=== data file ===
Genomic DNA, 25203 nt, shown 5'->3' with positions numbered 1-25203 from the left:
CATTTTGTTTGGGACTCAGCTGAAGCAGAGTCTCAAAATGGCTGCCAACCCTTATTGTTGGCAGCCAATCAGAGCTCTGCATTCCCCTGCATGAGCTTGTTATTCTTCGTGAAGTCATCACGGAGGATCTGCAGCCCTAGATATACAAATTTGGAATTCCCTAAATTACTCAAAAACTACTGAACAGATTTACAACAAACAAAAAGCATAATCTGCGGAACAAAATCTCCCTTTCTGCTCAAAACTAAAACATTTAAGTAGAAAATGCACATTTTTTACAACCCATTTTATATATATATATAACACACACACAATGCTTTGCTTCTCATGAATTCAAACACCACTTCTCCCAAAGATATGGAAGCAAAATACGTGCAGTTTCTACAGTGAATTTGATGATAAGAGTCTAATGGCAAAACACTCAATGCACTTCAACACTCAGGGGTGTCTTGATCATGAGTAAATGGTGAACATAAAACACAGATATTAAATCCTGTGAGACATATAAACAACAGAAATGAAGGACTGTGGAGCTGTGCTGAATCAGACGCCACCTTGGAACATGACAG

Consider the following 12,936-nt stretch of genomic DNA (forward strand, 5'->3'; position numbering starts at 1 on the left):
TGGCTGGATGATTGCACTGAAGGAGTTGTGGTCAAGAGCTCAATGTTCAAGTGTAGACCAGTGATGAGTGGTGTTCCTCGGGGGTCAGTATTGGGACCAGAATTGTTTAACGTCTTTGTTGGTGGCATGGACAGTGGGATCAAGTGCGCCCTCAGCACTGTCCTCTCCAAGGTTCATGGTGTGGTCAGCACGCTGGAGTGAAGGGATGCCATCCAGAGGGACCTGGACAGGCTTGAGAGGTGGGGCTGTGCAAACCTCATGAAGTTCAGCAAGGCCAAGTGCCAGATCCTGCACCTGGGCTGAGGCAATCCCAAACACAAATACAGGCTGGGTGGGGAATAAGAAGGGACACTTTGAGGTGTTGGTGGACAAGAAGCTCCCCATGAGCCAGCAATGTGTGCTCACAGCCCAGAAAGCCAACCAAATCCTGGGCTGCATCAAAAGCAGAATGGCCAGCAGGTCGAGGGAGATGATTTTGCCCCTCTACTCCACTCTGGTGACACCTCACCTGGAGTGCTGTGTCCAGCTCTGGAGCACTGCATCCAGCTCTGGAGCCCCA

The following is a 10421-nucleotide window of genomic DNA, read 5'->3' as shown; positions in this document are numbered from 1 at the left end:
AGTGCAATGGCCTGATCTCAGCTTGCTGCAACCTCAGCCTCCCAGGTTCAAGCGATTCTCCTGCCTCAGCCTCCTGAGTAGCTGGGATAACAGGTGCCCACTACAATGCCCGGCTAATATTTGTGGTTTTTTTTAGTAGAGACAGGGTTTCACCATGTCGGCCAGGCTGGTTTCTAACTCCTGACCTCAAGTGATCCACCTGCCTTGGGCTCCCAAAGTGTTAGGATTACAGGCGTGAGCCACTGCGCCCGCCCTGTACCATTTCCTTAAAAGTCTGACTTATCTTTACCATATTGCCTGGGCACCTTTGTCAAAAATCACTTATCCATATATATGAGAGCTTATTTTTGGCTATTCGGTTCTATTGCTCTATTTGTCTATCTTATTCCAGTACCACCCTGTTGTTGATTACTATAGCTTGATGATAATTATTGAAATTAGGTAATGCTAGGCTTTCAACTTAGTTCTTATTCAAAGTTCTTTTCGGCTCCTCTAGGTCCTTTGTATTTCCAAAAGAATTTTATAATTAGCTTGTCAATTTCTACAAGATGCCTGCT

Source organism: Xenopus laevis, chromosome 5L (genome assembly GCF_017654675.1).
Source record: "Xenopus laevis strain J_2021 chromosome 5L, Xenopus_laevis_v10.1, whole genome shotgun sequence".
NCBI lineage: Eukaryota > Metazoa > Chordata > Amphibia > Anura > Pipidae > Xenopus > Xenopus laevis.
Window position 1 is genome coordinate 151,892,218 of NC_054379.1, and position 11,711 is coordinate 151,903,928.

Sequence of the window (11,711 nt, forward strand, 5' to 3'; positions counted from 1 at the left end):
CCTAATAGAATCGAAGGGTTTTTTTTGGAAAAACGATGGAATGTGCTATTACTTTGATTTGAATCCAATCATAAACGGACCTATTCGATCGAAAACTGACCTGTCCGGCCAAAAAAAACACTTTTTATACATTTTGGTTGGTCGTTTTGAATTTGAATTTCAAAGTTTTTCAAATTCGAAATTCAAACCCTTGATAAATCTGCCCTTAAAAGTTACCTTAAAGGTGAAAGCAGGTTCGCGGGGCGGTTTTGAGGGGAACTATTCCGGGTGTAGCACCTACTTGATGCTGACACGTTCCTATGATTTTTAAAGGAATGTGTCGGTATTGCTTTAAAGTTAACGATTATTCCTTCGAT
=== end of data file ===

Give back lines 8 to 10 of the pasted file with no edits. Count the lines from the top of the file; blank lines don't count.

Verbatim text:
Source record: "Xenopus laevis strain J_2021 chromosome 5L, Xenopus_laevis_v10.1, whole genome shotgun sequence".
NCBI lineage: Eukaryota > Metazoa > Chordata > Amphibia > Anura > Pipidae > Xenopus > Xenopus laevis.
Window position 1 is genome coordinate 151,892,218 of NC_054379.1, and position 11,711 is coordinate 151,903,928.